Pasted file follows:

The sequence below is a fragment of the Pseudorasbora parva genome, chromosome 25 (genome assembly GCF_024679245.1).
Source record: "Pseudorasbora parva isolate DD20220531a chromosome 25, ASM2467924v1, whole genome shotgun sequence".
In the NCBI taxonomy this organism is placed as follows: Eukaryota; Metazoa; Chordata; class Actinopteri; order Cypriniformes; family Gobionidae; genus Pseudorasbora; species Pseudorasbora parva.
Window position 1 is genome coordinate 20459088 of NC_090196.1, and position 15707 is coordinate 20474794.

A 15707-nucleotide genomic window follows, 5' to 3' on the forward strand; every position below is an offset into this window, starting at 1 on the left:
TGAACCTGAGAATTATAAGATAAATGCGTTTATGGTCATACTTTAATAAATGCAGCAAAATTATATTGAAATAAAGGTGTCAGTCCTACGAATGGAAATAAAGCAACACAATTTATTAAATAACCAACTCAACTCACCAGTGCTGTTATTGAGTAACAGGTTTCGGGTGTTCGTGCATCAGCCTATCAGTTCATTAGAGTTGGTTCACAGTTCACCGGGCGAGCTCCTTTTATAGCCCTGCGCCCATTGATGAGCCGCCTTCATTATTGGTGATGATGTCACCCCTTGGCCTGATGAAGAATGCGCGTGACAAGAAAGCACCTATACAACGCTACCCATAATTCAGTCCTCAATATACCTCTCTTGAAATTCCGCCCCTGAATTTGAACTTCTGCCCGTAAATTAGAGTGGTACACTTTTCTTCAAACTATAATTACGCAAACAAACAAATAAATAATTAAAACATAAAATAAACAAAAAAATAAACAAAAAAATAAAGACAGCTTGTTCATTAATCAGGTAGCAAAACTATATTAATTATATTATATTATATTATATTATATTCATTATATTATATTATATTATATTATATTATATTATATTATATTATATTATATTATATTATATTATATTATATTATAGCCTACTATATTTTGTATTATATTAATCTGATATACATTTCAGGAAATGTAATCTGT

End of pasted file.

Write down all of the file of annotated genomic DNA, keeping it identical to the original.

The sequence below is a fragment of the Pseudorasbora parva genome, chromosome 25 (genome assembly GCF_024679245.1).
Source record: "Pseudorasbora parva isolate DD20220531a chromosome 25, ASM2467924v1, whole genome shotgun sequence".
In the NCBI taxonomy this organism is placed as follows: Eukaryota; Metazoa; Chordata; class Actinopteri; order Cypriniformes; family Gobionidae; genus Pseudorasbora; species Pseudorasbora parva.
Window position 1 is genome coordinate 20459088 of NC_090196.1, and position 15707 is coordinate 20474794.

A 15707-nucleotide genomic window follows, 5' to 3' on the forward strand; every position below is an offset into this window, starting at 1 on the left:
TGAACCTGAGAATTATAAGATAAATGCGTTTATGGTCATACTTTAATAAATGCAGCAAAATTATATTGAAATAAAGGTGTCAGTCCTACGAATGGAAATAAAGCAACACAATTTATTAAATAACCAACTCAACTCACCAGTGCTGTTATTGAGTAACAGGTTTCGGGTGTTCGTGCATCAGCCTATCAGTTCATTAGAGTTGGTTCACAGTTCACCGGGCGAGCTCCTTTTATAGCCCTGCGCCCATTGATGAGCCGCCTTCATTATTGGTGATGATGTCACCCCTTGGCCTGATGAAGAATGCGCGTGACAAGAAAGCACCTATACAACGCTACCCATAATTCAGTCCTCAATATACCTCTCTTGAAATTCCGCCCCTGAATTTGAACTTCTGCCCGTAAATTAGAGTGGTACACTTTTCTTCAAACTATAATTACGCAAACAAACAAATAAATAATTAAAACATAAAATAAACAAAAAAATAAACAAAAAAATAAAGACAGCTTGTTCATTAATCAGGTAGCAAAACTATATTAATTATATTATATTATATTATATTATATTCATTATATTATATTATATTATATTATATTATATTATATTATATTATATTATATTATATTATATTATATTATATTATAGCCTACTATATTTTGTATTATATTAATCTGATATACATTTCAGGAAATGTAATCTGT